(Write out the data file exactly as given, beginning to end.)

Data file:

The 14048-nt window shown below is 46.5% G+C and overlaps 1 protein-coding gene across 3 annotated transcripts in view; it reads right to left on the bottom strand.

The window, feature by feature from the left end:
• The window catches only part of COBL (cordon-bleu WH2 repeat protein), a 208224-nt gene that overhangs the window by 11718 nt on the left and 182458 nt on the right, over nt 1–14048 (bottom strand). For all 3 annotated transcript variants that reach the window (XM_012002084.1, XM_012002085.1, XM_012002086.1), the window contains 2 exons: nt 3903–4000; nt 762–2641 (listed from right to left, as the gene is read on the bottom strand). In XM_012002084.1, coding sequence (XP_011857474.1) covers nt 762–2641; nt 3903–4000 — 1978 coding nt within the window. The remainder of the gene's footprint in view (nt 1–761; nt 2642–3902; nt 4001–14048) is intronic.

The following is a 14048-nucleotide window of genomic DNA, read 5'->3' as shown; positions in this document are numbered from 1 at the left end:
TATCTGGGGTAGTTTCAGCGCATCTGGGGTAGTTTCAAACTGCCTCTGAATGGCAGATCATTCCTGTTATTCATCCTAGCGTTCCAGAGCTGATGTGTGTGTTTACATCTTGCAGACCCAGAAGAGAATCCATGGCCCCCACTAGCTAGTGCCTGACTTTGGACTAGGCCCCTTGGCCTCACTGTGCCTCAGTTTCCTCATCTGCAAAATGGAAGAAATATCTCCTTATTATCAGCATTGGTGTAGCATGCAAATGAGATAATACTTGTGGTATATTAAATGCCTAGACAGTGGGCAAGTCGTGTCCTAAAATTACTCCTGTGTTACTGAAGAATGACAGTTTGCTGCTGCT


The 14048-nt window shown below is 46.5% G+C and overlaps 1 protein-coding gene across 3 annotated transcripts in view; it reads right to left on the bottom strand.

The window, feature by feature from the left end:
• The window catches only part of COBL (cordon-bleu WH2 repeat protein), a 208224-nt gene that overhangs the window by 11718 nt on the left and 182458 nt on the right, over nt 1–14048 (bottom strand). For all 3 annotated transcript variants that reach the window (XM_012002084.1, XM_012002085.1, XM_012002086.1), the window contains 2 exons: nt 3903–4000; nt 762–2641 (listed from right to left, as the gene is read on the bottom strand). In XM_012002084.1, coding sequence (XP_011857474.1) covers nt 762–2641; nt 3903–4000 — 1978 coding nt within the window. The remainder of the gene's footprint in view (nt 1–761; nt 2642–3902; nt 4001–14048) is intronic.

The following is a 14048-nucleotide window of genomic DNA, read 5'->3' as shown; positions in this document are numbered from 1 at the left end:
TATCTGGGGTAGTTTCAGCGCATCTGGGGTAGTTTCAAACTGCCTCTGAATGGCAGATCATTCCTGTTATTCATCCTAGCGTTCCAGAGCTGATGTGTGTGTTTACATCTTGCAGACCCAGAAGAGAATCCATGGCCCCCACTAGCTAGTGCCTGACTTTGGACTAGGCCCCTTGGCCTCACTGTGCCTCAGTTTCCTCATCTGCAAAATGGAAGAAATATCTCCTTATTATCAGCATTGGTGTAGCATGCAAATGAGATAATACTTGTGGTATATTAAATGCCTAGACAGTGGGCAAGTCGTGTCCTAAAATTACTCCTGTGTTACTGAAGAATGACAGTTTGCTGCTGCT